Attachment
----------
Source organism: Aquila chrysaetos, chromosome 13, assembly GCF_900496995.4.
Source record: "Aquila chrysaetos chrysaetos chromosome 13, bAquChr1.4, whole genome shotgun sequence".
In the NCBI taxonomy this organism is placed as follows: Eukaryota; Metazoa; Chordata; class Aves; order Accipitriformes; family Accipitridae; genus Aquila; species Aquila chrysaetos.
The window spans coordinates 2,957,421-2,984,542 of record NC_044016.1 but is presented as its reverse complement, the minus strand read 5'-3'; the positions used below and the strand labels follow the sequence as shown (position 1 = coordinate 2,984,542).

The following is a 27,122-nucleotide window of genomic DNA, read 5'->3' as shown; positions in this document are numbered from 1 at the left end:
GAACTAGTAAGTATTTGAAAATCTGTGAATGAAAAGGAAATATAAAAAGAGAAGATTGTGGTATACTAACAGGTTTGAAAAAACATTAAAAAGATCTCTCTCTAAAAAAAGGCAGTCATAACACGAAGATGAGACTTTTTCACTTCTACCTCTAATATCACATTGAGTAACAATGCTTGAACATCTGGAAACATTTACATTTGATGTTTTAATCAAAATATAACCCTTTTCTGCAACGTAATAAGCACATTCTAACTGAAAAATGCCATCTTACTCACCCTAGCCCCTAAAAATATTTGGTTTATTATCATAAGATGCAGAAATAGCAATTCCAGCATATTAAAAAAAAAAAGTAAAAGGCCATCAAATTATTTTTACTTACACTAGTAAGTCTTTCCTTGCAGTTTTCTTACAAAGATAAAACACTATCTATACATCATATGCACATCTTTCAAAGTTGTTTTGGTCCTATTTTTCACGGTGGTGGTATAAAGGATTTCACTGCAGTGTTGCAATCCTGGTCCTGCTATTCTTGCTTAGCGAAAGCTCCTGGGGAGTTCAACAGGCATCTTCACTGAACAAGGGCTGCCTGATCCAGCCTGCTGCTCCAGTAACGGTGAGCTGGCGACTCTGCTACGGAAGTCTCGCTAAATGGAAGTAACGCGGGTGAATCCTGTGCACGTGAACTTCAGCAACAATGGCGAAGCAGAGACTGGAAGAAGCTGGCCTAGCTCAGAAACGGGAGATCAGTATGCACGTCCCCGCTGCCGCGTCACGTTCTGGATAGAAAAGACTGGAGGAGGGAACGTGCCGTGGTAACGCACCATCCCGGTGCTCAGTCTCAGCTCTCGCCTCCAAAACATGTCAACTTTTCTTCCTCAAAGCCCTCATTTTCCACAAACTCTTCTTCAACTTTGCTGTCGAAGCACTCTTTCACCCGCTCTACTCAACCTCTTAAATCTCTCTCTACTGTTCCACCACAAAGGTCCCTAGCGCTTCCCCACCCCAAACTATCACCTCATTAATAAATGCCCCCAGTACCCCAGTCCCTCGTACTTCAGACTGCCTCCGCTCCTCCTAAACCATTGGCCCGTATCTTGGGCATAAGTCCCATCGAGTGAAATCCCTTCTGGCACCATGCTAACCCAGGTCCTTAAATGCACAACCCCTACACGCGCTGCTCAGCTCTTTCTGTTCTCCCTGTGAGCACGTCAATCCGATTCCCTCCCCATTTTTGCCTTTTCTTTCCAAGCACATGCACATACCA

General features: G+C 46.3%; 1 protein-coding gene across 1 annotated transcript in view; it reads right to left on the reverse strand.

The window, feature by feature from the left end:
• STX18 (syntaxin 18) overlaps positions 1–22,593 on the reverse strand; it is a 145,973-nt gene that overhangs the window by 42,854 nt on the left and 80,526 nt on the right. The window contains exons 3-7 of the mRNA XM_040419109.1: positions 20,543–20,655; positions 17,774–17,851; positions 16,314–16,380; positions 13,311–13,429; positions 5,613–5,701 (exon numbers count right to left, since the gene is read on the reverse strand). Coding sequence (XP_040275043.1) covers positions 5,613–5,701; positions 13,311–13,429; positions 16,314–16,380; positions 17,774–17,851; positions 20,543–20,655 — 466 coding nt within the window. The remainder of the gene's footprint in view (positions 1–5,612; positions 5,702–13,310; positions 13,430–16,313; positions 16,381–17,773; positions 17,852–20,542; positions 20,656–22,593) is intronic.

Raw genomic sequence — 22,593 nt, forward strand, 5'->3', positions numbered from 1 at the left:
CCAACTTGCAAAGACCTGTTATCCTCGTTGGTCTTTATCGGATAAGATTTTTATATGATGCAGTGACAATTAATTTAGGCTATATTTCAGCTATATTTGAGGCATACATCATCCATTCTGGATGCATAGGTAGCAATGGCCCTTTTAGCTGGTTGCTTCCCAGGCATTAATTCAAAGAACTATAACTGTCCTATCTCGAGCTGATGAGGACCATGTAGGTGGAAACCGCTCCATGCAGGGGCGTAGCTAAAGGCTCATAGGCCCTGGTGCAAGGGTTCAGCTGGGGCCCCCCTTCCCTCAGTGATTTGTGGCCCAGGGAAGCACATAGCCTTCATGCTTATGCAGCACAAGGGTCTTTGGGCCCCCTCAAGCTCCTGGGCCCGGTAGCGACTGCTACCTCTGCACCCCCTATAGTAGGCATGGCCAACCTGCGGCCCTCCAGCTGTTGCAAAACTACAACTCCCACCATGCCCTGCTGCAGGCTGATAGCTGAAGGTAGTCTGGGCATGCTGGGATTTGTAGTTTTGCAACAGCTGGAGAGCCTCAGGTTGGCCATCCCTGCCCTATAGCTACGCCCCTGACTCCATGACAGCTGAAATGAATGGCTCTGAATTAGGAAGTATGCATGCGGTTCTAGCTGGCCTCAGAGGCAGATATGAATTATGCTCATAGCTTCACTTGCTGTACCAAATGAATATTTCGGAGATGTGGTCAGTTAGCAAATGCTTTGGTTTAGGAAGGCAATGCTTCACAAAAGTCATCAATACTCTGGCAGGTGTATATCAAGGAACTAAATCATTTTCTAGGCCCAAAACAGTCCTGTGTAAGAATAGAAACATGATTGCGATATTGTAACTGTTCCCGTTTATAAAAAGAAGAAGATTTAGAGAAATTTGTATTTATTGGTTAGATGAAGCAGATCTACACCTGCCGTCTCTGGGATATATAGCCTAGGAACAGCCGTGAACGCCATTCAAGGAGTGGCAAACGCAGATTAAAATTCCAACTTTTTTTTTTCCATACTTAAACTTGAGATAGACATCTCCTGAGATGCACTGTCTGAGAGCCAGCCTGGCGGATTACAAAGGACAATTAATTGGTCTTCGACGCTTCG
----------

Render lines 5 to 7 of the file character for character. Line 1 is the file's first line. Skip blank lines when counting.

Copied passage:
The following is a 27,122-nucleotide window of genomic DNA, read 5'->3' as shown; positions in this document are numbered from 1 at the left end:
GAACTAGTAAGTATTTGAAAATCTGTGAATGAAAAGGAAATATAAAAAGAGAAGATTGTGGTATACTAACAGGTTTGAAAAAACATTAAAAAGATCTCTCTCTAAAAAAAGGCAGTCATAACACGAAGATGAGACTTTTTCACTTCTACCTCTAATATCACATTGAGTAACAATGCTTGAACATCTGGAAACATTTACATTTGATGTTTTAATCAAAATATAACCCTTTTCTGCAACGTAATAAGCACATTCTAACTGAAAAATGCCATCTTACTCACCCTAGCCCCTAAAAATATTTGGTTTATTATCATAAGATGCAGAAATAGCAATTCCAGCATATTAAAAAAAAAAAGTAAAAGGCCATCAAATTATTTTTACTTACACTAGTAAGTCTTTCCTTGCAGTTTTCTTACAAAGATAAAACACTATCTATACATCATATGCACATCTTTCAAAGTTGTTTTGGTCCTATTTTTCACGGTGGTGGTATAAAGGATTTCACTGCAGTGTTGCAATCCTGGTCCTGCTATTCTTGCTTAGCGAAAGCTCCTGGGGAGTTCAACAGGCATCTTCACTGAACAAGGGCTGCCTGATCCAGCCTGCTGCTCCAGTAACGGTGAGCTGGCGACTCTGCTACGGAAGTCTCGCTAAATGGAAGTAACGCGGGTGAATCCTGTGCACGTGAACTTCAGCAACAATGGCGAAGCAGAGACTGGAAGAAGCTGGCCTAGCTCAGAAACGGGAGATCAGTATGCACGTCCCCGCTGCCGCGTCACGTTCTGGATAGAAAAGACTGGAGGAGGGAACGTGCCGTGGTAACGCACCATCCCGGTGCTCAGTCTCAGCTCTCGCCTCCAAAACATGTCAACTTTTCTTCCTCAAAGCCCTCATTTTCCACAAACTCTTCTTCAACTTTGCTGTCGAAGCACTCTTTCACCCGCTCTACTCAACCTCTTAAATCTCTCTCTACTGTTCCACCACAAAGGTCCCTAGCGCTTCCCCACCCCAAACTATCACCTCATTAATAAATGCCCCCAGTACCCCAGTCCCTCGTACTTCAGACTGCCTCCGCTCCTCCTAAACCATTGGCCCGTATCTTGGGCATAAGTCCCATCGAGTGAAATCCCTTCTGGCACCATGCTAACCCAGGTCCTTAAATGCACAACCCCTACACGCGCTGCTCAGCTCTTTCTGTTCTCCCTGTGAGCACGTCAATCCGATTCCCTCCCCATTTTTGCCTTTTCTTTCCAAGCACATGCACATACCA

General features: G+C 46.3%; 1 protein-coding gene across 1 annotated transcript in view; it reads right to left on the reverse strand.